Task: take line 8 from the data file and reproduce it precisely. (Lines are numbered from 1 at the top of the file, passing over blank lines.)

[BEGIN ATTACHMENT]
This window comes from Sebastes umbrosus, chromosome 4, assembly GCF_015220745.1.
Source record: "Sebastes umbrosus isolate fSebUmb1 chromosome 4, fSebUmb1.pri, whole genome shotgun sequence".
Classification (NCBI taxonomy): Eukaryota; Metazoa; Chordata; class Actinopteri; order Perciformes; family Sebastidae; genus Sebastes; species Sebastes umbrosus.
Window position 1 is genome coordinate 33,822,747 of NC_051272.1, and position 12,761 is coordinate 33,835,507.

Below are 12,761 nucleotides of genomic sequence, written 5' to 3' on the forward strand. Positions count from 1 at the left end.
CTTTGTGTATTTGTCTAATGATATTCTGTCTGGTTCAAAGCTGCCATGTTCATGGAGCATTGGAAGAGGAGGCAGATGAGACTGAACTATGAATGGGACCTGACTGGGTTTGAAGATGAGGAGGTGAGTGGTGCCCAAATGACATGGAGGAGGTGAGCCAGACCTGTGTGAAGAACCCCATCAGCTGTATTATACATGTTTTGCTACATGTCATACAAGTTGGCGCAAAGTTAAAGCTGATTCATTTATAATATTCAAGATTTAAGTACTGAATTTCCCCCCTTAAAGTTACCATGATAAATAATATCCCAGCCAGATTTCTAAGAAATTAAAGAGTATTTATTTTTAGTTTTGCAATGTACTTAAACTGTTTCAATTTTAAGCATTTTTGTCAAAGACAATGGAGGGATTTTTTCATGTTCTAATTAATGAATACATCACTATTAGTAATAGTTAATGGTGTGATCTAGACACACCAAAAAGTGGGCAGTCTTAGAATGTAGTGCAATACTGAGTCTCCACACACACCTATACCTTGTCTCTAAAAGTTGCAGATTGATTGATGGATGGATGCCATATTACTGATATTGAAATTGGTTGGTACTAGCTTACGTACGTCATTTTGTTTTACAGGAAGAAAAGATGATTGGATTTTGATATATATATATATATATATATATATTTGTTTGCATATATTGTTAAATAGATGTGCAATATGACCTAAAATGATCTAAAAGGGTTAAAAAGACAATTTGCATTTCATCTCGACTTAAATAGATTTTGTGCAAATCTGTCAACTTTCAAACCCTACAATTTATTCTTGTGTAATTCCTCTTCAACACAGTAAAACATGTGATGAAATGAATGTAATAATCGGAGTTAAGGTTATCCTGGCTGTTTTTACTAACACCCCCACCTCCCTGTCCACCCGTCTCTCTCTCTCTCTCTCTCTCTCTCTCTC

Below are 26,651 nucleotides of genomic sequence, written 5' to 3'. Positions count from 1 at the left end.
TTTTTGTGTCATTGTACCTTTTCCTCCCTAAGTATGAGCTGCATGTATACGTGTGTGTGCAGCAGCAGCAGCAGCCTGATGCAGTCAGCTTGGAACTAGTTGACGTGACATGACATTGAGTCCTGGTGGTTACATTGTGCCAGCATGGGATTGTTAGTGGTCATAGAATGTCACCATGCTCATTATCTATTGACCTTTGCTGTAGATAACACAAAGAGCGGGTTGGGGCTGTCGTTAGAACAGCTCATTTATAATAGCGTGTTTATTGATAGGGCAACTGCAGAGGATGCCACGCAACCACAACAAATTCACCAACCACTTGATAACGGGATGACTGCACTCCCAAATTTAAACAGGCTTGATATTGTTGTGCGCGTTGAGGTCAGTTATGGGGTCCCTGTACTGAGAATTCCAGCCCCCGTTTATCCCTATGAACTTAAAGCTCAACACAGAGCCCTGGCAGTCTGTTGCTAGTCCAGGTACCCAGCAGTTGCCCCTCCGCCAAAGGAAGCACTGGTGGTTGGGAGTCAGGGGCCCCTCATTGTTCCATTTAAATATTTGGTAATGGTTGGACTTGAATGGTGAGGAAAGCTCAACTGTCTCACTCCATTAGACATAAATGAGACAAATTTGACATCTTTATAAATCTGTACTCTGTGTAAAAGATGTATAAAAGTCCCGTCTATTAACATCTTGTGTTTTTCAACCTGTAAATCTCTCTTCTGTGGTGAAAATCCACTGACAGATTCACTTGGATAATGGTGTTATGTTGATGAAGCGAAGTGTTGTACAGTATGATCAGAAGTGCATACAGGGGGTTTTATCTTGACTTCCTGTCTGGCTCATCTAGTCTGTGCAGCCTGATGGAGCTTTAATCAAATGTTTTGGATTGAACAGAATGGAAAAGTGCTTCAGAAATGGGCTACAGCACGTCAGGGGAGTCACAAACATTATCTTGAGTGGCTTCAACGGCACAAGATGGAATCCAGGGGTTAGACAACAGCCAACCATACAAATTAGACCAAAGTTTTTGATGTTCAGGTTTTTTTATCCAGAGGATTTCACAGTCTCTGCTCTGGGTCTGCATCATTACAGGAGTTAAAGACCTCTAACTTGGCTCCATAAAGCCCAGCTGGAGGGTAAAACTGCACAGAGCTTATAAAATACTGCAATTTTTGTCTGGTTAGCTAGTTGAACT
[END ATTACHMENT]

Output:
TTTTTGTGTCATTGTACCTTTTCCTCCCTAAGTATGAGCTGCATGTATACGTGTGTGTGCAGCAGCAGCAGCAGCCTGATGCAGTCAGCTTGGAACTAGTTGACGTGACATGACATTGAGTCCTGGTGGTTACATTGTGCCAGCATGGGATTGTTAGTGGTCATAGAATGTCACCATGCTCATTATCTATTGACCTTTGCTGTAGATAACACAAAGAGCGGGTTGGGGCTGTCGTTAGAACAGCTCATTTATAATAGCGTGTTTATTGATAGGGCAACTGCAGAGGATGCCACGCAACCACAACAAATTCACCAACCACTTGATAACGGGATGACTGCACTCCCAAATTTAAACAGGCTTGATATTGTTGTGCGCGTTGAGGTCAGTTATGGGGTCCCTGTACTGAGAATTCCAGCCCCCGTTTATCCCTATGAACTTAAAGCTCAACACAGAGCCCTGGCAGTCTGTTGCTAGTCCAGGTACCCAGCAGTTGCCCCTCCGCCAAAGGAAGCACTGGTGGTTGGGAGTCAGGGGCCCCTCATTGTTCCATTTAAATATTTGGTAATGGTTGGACTTGAATGGTGAGGAAAGCTCAACTGTCTCACTCCATTAGACATAAATGAGACAAATTTGACATCTTTATAAATCTGTACTCTGTGTAAAAGATGTATAAAAGTCCCGTCTATTAACATCTTGTGTTTTTCAACCTGTAAATCTCTCTTCTGTGGTGAAAATCCACTGACAGATTCACTTGGATAATGGTGTTATGTTGATGAAGCGAAGTGTTGTACAGTATGATCAGAAGTGCATACAGGGGGTTTTATCTTGACTTCCTGTCTGGCTCATCTAGTCTGTGCAGCCTGATGGAGCTTTAATCAAATGTTTTGGATTGAACAGAATGGAAAAGTGCTTCAGAAATGGGCTACAGCACGTCAGGGGAGTCACAAACATTATCTTGAGTGGCTTCAACGGCACAAGATGGAATCCAGGGGTTAGACAACAGCCAACCATACAAATTAGACCAAAGTTTTTGATGTTCAGGTTTTTTTATCCAGAGGATTTCACAGTCTCTGCTCTGGGTCTGCATCATTACAGGAGTTAAAGACCTCTAACTTGGCTCCATAAAGCCCAGCTGGAGGGTAAAACTGCACAGAGCTTATAAAATACTGCAATTTTTGTCTGGTTAGCTAGTTGAACT